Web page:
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|Oracle Solaris Studio 12.3: C++ User's Guide Oracle Solaris Studio 12.3 Information Library|
Libraries provide two benefits. First, they provide a way to share code among several applications. If you have such code, you can create a library with it and link the library with any application that needs it. Second, libraries provide a way to reduce the complexity of very large applications. Such applications can build and maintain relatively independent portions as libraries and so reduce the burden on programmers working on other portions.
Building a library simply means creating .o files (by compiling your code with the -c option) and combining the .o files into a library using the CC command. You can build two kinds of libraries: static (archive) libraries and dynamic (shared) libraries.
With static (archive) libraries, objects within the library are linked into the program’s executable file at link time. Only those .o files from the library that are needed by the application are linked into the executable. The name of a static (archive) library generally ends with a .a suffix.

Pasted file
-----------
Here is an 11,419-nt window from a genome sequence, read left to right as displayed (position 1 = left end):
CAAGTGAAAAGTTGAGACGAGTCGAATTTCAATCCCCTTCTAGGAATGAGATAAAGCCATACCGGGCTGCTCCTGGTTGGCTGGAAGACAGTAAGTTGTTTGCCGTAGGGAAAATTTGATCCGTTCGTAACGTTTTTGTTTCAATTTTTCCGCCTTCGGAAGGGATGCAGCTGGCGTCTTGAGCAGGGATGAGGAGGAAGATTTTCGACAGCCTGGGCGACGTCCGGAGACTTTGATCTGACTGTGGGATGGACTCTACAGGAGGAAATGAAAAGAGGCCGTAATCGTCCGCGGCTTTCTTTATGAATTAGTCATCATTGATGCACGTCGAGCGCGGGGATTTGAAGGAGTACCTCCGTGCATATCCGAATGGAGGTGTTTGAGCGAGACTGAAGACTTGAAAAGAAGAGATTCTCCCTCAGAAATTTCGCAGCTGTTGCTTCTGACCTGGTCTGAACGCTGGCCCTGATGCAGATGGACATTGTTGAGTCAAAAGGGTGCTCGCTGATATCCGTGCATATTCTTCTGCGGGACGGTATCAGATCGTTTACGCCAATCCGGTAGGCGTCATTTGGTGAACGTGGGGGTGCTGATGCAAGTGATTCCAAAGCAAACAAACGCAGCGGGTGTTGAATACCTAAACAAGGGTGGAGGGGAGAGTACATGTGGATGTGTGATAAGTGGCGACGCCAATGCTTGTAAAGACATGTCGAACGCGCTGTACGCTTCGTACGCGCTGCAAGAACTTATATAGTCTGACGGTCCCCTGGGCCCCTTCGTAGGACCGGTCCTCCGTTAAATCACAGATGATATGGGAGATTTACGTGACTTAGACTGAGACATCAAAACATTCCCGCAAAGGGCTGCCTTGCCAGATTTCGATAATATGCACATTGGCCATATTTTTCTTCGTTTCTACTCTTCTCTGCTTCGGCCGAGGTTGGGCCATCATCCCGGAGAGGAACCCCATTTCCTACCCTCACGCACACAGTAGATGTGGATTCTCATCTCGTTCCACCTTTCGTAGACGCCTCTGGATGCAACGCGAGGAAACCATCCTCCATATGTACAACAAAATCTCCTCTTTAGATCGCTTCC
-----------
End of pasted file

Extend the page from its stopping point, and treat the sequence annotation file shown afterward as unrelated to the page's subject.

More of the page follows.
With dynamic (shared) libraries, objects within the library are not linked into the program’s executable file. Instead, the linker notes in the executable that the program depends on the library. When the program is executed, the system loads the dynamic libraries that the program requires. If two programs that use the same dynamic library execute at the same time, the operating system shares the library among the programs. The name of a dynamic (shared) library ends with an .so suffix.
Linking dynamically with shared libraries has several advantages over linking statically with archive libraries:
The size of the executable is smaller.
Significant portions of code can be shared among programs at runtime, reducing the amount of memory use.
The library can be replaced at runtime without relinking with the application. (This is the primary mechanism that enables programs to take advantage of many improvements in the Oracle Solaris operating system without requiring relinking and redistribution of programs.)
However, dynamic libraries have some disadvantages:
Runtime linking has an execution-time cost.
Distributing a program that uses dynamic libraries might require simultaneous distribution of the libraries it uses.